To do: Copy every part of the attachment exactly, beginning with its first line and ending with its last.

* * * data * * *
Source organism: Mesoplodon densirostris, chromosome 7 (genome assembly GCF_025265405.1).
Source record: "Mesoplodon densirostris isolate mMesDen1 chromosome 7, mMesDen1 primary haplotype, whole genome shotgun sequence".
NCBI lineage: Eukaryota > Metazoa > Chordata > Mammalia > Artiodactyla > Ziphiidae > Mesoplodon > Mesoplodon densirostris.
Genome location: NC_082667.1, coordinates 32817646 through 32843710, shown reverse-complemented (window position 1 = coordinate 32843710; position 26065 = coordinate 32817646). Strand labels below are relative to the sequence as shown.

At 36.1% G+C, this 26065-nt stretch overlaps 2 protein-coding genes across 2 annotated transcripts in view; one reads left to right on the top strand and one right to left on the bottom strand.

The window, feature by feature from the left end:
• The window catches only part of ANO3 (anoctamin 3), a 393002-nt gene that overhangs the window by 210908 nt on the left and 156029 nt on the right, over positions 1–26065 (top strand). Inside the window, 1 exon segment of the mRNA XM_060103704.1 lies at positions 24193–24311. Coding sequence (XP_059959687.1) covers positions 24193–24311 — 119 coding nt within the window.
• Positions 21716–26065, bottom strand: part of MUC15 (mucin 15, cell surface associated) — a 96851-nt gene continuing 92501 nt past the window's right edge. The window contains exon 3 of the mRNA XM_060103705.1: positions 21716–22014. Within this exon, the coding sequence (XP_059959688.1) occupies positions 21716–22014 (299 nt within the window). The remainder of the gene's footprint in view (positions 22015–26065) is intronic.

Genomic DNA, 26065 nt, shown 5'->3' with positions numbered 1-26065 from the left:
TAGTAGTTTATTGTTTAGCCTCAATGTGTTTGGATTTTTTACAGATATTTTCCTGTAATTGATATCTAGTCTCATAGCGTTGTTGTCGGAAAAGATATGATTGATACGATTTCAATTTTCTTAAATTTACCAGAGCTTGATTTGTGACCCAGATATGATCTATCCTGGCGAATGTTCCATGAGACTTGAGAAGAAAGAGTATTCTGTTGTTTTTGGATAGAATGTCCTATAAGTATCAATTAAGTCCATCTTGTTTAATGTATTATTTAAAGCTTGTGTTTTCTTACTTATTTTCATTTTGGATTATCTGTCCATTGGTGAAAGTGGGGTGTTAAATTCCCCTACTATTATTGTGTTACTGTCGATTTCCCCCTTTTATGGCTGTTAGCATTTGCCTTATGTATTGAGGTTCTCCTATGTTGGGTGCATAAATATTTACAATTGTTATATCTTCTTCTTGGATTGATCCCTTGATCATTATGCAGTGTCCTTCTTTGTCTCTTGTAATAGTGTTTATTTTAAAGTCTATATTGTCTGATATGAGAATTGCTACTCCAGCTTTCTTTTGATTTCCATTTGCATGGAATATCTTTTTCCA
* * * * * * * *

Source organism: Mesoplodon densirostris, chromosome 7 (genome assembly GCF_025265405.1).
Source record: "Mesoplodon densirostris isolate mMesDen1 chromosome 7, mMesDen1 primary haplotype, whole genome shotgun sequence".
NCBI lineage: Eukaryota > Metazoa > Chordata > Mammalia > Artiodactyla > Ziphiidae > Mesoplodon > Mesoplodon densirostris.
Genome location: NC_082667.1, coordinates 32817646 through 32843710, shown reverse-complemented (window position 1 = coordinate 32843710; position 26065 = coordinate 32817646). Strand labels below are relative to the sequence as shown.

At 36.1% G+C, this 26065-nt stretch overlaps 2 protein-coding genes across 2 annotated transcripts in view; one reads left to right on the top strand and one right to left on the bottom strand.

The window, feature by feature from the left end:
• The window catches only part of ANO3 (anoctamin 3), a 393002-nt gene that overhangs the window by 210908 nt on the left and 156029 nt on the right, over positions 1–26065 (top strand). Inside the window, 1 exon segment of the mRNA XM_060103704.1 lies at positions 24193–24311. Coding sequence (XP_059959687.1) covers positions 24193–24311 — 119 coding nt within the window.
• Positions 21716–26065, bottom strand: part of MUC15 (mucin 15, cell surface associated) — a 96851-nt gene continuing 92501 nt past the window's right edge. The window contains exon 3 of the mRNA XM_060103705.1: positions 21716–22014. Within this exon, the coding sequence (XP_059959688.1) occupies positions 21716–22014 (299 nt within the window). The remainder of the gene's footprint in view (positions 22015–26065) is intronic.

Genomic DNA, 26065 nt, shown 5'->3' with positions numbered 1-26065 from the left:
TAGTAGTTTATTGTTTAGCCTCAATGTGTTTGGATTTTTTACAGATATTTTCCTGTAATTGATATCTAGTCTCATAGCGTTGTTGTCGGAAAAGATATGATTGATACGATTTCAATTTTCTTAAATTTACCAGAGCTTGATTTGTGACCCAGATATGATCTATCCTGGCGAATGTTCCATGAGACTTGAGAAGAAAGAGTATTCTGTTGTTTTTGGATAGAATGTCCTATAAGTATCAATTAAGTCCATCTTGTTTAATGTATTATTTAAAGCTTGTGTTTTCTTACTTATTTTCATTTTGGATTATCTGTCCATTGGTGAAAGTGGGGTGTTAAATTCCCCTACTATTATTGTGTTACTGTCGATTTCCCCCTTTTATGGCTGTTAGCATTTGCCTTATGTATTGAGGTTCTCCTATGTTGGGTGCATAAATATTTACAATTGTTATATCTTCTTCTTGGATTGATCCCTTGATCATTATGCAGTGTCCTTCTTTGTCTCTTGTAATAGTGTTTATTTTAAAGTCTATATTGTCTGATATGAGAATTGCTACTCCAGCTTTCTTTTGATTTCCATTTGCATGGAATATCTTTTTCCA